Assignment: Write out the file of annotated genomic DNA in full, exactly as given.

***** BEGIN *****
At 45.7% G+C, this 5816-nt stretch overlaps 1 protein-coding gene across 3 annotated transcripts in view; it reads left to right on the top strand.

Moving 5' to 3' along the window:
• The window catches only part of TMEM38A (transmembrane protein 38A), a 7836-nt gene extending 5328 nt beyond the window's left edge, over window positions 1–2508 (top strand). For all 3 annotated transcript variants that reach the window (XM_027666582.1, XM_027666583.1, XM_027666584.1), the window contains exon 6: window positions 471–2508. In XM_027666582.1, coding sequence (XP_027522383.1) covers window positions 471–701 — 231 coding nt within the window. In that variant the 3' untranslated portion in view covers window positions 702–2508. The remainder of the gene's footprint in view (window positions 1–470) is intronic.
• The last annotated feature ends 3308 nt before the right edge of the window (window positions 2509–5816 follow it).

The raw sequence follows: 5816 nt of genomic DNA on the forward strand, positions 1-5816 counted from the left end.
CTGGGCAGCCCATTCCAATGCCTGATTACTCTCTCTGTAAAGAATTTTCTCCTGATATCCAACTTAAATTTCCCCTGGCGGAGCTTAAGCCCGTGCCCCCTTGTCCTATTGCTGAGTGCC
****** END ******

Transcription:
At 45.7% G+C, this 5816-nt stretch overlaps 1 protein-coding gene across 3 annotated transcripts in view; it reads left to right on the top strand.

Moving 5' to 3' along the window:
• The window catches only part of TMEM38A (transmembrane protein 38A), a 7836-nt gene extending 5328 nt beyond the window's left edge, over window positions 1–2508 (top strand). For all 3 annotated transcript variants that reach the window (XM_027666582.1, XM_027666583.1, XM_027666584.1), the window contains exon 6: window positions 471–2508. In XM_027666582.1, coding sequence (XP_027522383.1) covers window positions 471–701 — 231 coding nt within the window. In that variant the 3' untranslated portion in view covers window positions 702–2508. The remainder of the gene's footprint in view (window positions 1–470) is intronic.
• The last annotated feature ends 3308 nt before the right edge of the window (window positions 2509–5816 follow it).

The raw sequence follows: 5816 nt of genomic DNA on the forward strand, positions 1-5816 counted from the left end.
CTGGGCAGCCCATTCCAATGCCTGATTACTCTCTCTGTAAAGAATTTTCTCCTGATATCCAACTTAAATTTCCCCTGGCGGAGCTTAAGCCCGTGCCCCCTTGTCCTATTGCTGAGTGCC